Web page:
Parkinson’s disease (PD) is a progressive neurodegenerative disorder that affects one’s ability to control voluntary movements. Typically, PD is considered a disease of motor output, without considering neuropsychological variables that might contribute to the impairment of movement. The goal of this chapter is to investigate issues of motor control, in addition to the observable motor symptoms found in PD from a perceptual and cognitive perspective. To this end, we divide movement into three components: perception, initiation, and execution.
Perception is required initially, and throughout movement, and is generally used to define characteristics of a movement goal. Thus, in the earliest stages of movement preparation, an error in perceptual judgment might contribute to an overall motor deficit by incorrectly identifying parameters of the movement. Within this chapter, we will review recent research that demonstrates perceptual impairments in PD, and evaluate the impact that this may have on overall motor control.
Deficits early in the movement continuum would likely have observable consequences in the selection of a motor response, and might contribute to an overall deficit in movement initiation. The variable most commonly used to reflect deficits in movement initiation and preparation is ‘reaction time’. Significant impairment on tests of simple reaction time have frequently been demonstrated in PD, and yet there remains some controversy as to whether this impairment may be interpreted as ‘pure’ slowness at the input stage, or whether it represents a delay in the output of a selected motor response to the effector. We will review the evidence establishing the dissociation between motor initiation and stimulus perception in PD.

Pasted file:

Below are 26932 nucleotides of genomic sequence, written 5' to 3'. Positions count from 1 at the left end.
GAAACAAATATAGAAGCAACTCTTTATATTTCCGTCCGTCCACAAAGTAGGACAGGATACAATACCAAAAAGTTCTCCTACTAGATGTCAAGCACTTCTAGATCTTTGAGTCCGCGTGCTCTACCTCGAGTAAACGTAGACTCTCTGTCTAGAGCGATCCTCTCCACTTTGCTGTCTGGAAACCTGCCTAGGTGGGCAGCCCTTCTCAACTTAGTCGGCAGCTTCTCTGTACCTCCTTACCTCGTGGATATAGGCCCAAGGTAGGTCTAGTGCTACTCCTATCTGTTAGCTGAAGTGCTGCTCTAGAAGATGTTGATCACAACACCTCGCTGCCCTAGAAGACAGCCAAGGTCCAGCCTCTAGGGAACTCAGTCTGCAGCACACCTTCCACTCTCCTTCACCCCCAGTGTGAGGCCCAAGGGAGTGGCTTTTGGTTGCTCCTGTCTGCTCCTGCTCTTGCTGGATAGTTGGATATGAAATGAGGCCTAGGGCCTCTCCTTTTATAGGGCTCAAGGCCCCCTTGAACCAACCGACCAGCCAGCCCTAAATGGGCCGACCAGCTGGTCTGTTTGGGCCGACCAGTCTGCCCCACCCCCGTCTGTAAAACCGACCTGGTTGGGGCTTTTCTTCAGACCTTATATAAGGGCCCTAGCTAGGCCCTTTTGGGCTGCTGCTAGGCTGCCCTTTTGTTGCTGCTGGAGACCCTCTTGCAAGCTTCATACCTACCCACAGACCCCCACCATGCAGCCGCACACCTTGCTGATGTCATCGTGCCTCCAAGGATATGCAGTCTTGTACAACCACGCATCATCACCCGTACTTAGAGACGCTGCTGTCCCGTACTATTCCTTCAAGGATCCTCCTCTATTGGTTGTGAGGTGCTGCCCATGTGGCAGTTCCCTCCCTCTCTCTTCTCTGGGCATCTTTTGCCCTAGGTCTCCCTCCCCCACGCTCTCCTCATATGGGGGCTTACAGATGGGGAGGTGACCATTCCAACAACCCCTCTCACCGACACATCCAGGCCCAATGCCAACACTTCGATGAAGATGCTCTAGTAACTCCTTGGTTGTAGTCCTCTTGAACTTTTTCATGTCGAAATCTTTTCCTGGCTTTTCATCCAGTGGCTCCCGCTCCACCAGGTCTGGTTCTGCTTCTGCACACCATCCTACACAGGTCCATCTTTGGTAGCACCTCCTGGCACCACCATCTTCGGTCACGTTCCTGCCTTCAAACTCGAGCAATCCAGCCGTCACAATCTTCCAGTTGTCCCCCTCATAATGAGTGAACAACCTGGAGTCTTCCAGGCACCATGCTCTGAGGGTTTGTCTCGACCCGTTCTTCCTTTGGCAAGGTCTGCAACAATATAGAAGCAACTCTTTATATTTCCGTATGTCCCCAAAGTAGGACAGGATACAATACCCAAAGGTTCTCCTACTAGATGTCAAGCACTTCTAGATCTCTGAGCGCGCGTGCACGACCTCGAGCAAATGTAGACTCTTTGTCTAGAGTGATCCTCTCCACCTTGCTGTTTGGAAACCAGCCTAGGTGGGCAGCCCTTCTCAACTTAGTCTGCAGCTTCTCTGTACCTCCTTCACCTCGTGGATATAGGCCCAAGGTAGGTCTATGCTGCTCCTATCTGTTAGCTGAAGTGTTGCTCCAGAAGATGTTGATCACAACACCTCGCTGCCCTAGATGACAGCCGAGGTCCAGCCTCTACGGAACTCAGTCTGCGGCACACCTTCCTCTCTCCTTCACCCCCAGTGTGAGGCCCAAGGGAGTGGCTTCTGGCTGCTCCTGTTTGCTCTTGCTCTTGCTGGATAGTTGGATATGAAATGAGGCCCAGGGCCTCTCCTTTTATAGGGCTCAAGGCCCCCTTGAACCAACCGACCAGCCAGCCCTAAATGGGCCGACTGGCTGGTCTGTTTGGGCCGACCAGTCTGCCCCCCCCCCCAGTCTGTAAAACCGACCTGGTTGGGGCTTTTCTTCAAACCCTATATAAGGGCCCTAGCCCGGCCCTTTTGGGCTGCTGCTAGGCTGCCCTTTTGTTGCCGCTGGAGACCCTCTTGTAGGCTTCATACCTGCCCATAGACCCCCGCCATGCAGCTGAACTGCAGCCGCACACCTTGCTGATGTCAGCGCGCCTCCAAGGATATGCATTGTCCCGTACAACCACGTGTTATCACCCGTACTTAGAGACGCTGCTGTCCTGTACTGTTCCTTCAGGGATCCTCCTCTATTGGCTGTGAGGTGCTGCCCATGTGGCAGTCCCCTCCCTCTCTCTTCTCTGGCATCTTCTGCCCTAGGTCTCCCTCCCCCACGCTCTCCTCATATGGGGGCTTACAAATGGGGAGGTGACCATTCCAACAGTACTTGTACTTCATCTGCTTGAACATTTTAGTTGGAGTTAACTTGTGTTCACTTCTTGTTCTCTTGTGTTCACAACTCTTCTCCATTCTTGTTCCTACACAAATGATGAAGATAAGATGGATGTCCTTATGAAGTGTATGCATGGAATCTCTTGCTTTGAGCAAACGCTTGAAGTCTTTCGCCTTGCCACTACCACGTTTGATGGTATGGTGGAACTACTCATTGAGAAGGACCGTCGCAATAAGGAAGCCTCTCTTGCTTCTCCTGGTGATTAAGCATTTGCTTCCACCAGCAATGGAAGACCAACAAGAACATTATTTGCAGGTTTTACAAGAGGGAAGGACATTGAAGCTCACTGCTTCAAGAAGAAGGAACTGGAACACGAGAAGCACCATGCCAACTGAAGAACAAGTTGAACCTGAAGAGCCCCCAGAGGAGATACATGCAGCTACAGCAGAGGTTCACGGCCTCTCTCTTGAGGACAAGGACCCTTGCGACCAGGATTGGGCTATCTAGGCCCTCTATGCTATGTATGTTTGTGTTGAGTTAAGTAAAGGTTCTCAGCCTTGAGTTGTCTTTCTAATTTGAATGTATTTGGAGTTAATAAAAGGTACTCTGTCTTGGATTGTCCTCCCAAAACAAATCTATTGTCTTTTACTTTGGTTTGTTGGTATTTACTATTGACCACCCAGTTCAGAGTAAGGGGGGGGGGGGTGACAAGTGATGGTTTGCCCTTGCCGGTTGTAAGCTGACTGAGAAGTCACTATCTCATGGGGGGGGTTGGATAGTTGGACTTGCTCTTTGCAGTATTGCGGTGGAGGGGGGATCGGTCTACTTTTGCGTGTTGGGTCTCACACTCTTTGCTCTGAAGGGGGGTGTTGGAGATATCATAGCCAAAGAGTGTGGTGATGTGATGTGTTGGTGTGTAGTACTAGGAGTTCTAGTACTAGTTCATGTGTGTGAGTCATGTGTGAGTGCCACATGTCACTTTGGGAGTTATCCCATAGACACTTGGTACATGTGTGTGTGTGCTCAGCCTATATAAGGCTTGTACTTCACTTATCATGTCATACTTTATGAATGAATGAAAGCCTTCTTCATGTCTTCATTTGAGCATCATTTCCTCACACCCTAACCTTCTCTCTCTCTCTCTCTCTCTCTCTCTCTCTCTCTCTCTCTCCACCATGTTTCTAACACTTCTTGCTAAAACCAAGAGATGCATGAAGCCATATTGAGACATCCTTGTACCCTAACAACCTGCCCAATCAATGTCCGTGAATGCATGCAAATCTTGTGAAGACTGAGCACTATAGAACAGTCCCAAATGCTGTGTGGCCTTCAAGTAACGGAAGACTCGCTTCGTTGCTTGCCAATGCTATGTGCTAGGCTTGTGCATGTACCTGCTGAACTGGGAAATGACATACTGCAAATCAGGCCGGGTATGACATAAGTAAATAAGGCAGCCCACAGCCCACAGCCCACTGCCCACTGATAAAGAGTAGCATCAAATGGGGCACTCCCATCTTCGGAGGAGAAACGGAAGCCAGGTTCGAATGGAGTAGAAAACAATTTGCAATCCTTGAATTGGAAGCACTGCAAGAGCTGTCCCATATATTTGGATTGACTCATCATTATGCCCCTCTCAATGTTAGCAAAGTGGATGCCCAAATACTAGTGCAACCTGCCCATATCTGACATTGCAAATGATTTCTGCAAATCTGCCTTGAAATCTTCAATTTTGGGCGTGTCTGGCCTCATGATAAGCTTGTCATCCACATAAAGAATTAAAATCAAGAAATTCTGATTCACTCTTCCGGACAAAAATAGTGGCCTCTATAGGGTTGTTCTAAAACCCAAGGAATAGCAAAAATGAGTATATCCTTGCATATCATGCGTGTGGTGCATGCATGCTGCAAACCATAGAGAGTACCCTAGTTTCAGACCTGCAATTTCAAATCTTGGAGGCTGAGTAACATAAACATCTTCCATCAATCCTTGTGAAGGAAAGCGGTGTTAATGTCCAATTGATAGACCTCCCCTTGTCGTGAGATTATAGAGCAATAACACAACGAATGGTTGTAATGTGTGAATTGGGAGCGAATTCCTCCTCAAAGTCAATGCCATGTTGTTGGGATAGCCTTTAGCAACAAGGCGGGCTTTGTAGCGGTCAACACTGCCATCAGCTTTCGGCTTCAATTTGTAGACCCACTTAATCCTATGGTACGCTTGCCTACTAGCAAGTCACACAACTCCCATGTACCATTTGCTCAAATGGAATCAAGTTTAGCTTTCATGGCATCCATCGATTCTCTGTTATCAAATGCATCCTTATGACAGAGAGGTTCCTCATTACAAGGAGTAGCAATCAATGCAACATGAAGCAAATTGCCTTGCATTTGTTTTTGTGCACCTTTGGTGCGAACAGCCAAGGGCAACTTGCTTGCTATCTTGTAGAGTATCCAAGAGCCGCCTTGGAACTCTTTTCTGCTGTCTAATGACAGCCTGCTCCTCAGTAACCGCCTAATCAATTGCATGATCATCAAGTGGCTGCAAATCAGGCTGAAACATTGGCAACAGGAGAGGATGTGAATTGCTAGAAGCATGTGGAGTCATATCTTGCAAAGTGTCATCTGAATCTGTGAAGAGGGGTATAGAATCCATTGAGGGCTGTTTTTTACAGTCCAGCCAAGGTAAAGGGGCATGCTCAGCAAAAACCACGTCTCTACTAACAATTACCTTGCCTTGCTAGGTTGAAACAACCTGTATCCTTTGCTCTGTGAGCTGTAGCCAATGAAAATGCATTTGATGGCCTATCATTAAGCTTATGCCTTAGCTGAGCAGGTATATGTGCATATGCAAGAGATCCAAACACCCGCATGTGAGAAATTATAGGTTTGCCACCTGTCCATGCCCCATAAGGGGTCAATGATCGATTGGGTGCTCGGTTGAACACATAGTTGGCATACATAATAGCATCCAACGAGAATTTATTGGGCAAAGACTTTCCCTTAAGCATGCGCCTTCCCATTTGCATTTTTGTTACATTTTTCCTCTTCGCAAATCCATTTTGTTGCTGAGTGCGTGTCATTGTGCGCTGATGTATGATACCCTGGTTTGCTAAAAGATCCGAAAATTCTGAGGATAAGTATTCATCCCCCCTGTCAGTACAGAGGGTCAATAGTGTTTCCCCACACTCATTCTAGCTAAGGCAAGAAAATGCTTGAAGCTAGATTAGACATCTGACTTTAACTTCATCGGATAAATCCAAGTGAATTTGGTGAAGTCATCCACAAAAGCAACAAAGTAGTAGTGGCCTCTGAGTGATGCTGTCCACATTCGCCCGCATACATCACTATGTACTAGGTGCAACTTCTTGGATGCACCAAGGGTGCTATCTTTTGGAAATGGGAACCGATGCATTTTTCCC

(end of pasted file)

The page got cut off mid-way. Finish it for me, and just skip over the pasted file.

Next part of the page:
One of the more interesting controversies in contemporary motor control is something that may be referred to as the ‘movement time paradox’. While it is well known that healthy adults use advance information to prepare a movement (i.e., improve their reaction time), the ability of patients with PD to utilize this advance information has been debated. Historically, research has suggested that PD impairs the ability to utilize advance information. More recent research in this population has suggested, however, that certain stimuli can be used to enhance an individual’s reaction time, but only at the expense of their speed of motor execution (typically measured as ‘movement time’). We discuss this neuropsychological phenomenon, in the context of what it might mean to our understanding of the neurological control of movement.
Available at: http://works.bepress.com/andrewjohnson/78/
Published as a book chapter in: Parkinson's Disease: New Research. Marianne J. Willow. (Ed.).
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